Richard Rogel, alumnus and co-chair of the campaign, said Ross's "absolutely marvelous gift helps us on our way in the campaign, not just because it's 1/25th of the total goal—which is an obvious and extremely important benefit—but more than that, it shows the desire of our alumni and friends to ensure that Michigan remains one of the world's greatest universities."

In addition to work on the campaign, Ross has served as an active volunteer for more than 20 years, as a member of the President's Advisory Group and of the Director's Cabinet in the Department of Collegiate Athletics.

The business school gift is not the first Ross has given to the University. Previous philanthropy includes a $5 million lead gift toward funding of a new athletic academic center, $1 million to establish an endowed professorship in real estate at the Business School and $50,000 to create the Henry Pearce Endowed Fellowship in LSA. He also inspired the annual Real Estate Forum in the Business School.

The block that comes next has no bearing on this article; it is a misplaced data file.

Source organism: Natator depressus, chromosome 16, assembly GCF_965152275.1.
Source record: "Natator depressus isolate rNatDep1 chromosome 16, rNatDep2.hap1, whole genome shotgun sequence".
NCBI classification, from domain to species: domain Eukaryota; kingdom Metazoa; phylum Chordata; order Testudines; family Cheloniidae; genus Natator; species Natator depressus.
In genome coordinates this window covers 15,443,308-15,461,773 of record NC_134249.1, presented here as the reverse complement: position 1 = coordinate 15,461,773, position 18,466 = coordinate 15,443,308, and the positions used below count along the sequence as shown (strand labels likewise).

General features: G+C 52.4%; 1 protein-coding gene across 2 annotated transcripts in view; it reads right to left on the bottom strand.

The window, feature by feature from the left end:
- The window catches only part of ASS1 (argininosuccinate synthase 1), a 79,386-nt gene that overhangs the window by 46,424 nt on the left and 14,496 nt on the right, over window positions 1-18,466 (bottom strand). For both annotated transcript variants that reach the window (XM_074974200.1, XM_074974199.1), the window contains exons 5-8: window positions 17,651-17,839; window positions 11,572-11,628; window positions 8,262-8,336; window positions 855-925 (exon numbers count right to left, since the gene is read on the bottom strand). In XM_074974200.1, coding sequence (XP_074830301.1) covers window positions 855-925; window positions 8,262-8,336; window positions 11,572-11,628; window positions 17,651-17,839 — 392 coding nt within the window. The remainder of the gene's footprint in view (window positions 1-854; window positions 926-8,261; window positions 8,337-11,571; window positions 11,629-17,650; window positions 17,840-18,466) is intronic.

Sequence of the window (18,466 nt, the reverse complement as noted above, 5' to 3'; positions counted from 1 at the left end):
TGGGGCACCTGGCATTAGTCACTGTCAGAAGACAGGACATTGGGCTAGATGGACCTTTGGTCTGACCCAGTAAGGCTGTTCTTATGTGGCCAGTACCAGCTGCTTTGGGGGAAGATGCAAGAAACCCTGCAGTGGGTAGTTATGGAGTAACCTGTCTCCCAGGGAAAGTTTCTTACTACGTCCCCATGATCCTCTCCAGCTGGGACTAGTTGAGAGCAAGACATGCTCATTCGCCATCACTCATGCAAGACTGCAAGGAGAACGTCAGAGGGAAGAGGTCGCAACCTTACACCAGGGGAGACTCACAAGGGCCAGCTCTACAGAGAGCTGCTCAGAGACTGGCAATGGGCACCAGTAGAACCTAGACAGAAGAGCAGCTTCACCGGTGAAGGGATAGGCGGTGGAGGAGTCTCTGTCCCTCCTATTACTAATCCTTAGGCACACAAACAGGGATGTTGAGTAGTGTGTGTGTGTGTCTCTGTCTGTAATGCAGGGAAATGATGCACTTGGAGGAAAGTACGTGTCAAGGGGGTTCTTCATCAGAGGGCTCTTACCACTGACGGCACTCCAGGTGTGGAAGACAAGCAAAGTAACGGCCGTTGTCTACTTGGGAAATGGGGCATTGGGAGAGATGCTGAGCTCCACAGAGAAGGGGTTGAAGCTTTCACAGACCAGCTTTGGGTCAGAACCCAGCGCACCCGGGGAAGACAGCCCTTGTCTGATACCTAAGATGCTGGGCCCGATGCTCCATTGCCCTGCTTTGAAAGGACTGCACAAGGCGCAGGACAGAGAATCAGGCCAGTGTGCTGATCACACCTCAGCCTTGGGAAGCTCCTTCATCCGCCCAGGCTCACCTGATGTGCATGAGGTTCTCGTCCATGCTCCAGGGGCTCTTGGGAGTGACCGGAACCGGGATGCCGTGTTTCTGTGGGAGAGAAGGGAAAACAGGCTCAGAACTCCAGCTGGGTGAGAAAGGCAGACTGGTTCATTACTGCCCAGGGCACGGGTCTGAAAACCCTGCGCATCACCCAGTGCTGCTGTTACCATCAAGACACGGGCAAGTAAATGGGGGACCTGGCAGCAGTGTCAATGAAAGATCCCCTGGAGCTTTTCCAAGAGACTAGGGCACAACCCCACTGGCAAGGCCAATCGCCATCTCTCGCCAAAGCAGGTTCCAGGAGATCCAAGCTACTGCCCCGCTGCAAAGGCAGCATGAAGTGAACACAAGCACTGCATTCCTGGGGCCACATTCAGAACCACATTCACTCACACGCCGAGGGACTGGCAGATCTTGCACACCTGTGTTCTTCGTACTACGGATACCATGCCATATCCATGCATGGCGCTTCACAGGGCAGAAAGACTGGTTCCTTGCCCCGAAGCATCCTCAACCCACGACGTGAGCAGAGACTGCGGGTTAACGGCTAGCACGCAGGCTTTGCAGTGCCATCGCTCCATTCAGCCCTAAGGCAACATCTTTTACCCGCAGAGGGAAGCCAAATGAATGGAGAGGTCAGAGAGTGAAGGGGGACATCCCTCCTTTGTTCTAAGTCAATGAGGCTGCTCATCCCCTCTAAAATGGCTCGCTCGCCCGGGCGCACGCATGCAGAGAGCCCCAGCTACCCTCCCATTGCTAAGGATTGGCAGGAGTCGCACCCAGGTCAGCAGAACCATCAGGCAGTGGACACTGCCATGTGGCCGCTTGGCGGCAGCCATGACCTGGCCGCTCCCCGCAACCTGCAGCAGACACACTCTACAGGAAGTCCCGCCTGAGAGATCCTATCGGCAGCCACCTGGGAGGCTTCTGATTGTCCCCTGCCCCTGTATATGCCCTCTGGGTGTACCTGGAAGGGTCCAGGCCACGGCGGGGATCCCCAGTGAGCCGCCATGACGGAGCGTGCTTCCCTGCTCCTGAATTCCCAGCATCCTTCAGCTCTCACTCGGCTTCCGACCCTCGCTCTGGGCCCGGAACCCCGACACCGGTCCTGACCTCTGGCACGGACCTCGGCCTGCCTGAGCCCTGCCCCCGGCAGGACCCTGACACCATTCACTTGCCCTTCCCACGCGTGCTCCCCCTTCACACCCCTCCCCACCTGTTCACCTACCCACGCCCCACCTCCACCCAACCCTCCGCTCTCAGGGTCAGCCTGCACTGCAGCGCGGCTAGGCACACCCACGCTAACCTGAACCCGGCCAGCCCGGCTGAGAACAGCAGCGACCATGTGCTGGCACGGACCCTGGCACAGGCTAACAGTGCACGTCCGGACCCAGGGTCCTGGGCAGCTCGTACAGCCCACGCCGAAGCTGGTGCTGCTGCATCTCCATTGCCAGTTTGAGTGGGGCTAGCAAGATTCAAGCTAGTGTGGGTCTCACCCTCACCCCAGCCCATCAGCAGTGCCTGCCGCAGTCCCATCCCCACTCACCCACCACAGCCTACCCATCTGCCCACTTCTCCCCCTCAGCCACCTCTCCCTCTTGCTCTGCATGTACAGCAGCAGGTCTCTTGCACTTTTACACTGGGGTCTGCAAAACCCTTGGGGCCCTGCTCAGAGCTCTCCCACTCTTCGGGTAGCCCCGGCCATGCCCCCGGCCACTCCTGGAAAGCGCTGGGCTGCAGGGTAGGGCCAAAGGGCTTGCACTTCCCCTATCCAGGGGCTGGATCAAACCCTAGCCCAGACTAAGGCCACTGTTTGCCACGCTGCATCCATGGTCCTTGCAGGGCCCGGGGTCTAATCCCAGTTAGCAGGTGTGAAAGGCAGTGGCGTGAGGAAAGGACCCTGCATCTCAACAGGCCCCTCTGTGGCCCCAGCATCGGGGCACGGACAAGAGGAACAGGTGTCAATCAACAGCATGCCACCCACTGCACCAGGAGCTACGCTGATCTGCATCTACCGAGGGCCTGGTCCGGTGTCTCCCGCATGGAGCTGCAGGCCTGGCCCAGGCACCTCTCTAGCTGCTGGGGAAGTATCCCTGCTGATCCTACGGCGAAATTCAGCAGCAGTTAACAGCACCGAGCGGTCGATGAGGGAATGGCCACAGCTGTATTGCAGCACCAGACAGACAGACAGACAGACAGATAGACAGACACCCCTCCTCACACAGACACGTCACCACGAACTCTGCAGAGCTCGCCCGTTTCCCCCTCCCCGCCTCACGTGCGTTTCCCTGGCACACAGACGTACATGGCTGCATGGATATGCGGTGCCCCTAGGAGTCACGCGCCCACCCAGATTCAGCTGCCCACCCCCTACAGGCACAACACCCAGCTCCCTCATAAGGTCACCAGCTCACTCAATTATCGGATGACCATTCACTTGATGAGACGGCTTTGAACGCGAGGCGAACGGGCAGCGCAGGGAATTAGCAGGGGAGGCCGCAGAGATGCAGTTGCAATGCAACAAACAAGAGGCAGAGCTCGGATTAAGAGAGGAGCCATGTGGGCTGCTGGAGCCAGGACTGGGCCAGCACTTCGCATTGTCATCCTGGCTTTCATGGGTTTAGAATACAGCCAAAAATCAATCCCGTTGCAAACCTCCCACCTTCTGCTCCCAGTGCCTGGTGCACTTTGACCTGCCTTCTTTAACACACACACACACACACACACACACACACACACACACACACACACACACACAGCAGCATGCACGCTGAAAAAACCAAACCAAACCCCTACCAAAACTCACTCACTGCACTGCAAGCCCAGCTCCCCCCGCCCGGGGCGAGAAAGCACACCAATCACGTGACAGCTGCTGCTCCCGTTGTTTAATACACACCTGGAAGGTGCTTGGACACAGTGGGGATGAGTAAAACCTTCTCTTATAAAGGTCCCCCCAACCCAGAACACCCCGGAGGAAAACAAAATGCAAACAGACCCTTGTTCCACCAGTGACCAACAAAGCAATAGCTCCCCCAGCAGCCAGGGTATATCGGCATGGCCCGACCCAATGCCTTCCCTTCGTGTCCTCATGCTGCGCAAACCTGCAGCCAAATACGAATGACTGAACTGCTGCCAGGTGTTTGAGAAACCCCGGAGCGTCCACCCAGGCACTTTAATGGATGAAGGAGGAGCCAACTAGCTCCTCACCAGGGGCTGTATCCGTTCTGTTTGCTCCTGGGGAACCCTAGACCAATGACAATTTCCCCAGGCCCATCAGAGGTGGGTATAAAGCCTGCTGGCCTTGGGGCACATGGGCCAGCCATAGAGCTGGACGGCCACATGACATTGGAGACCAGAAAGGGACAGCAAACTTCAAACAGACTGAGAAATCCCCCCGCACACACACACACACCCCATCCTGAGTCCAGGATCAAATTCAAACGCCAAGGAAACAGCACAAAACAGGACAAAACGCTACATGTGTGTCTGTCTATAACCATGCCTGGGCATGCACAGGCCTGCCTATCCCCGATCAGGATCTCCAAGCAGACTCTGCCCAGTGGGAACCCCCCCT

Dolan said the gift announced last week will be used for program needs and facilities. The school has been planning for its future for the last 18 months but specific details have yet to be worked out, he said.

What is known at this time is that the gift will make it possible for the school to build or renovate state-of-the-art facilities that are critical to its ability to recruit faculty and students in a highly competitive educational environment, Dolan said.

Additionally, it will allow development of formal and informal group study spaces that foster team-based activity and encourage interaction between faculty and students. Dolan said it also will expand the endowment fund, allowing more awards for innovative, interdisciplinary programs that will set the program apart from others in the nation.

School administrators hope to bring a specific project proposal to the Board of Regents for approval later this year, he said.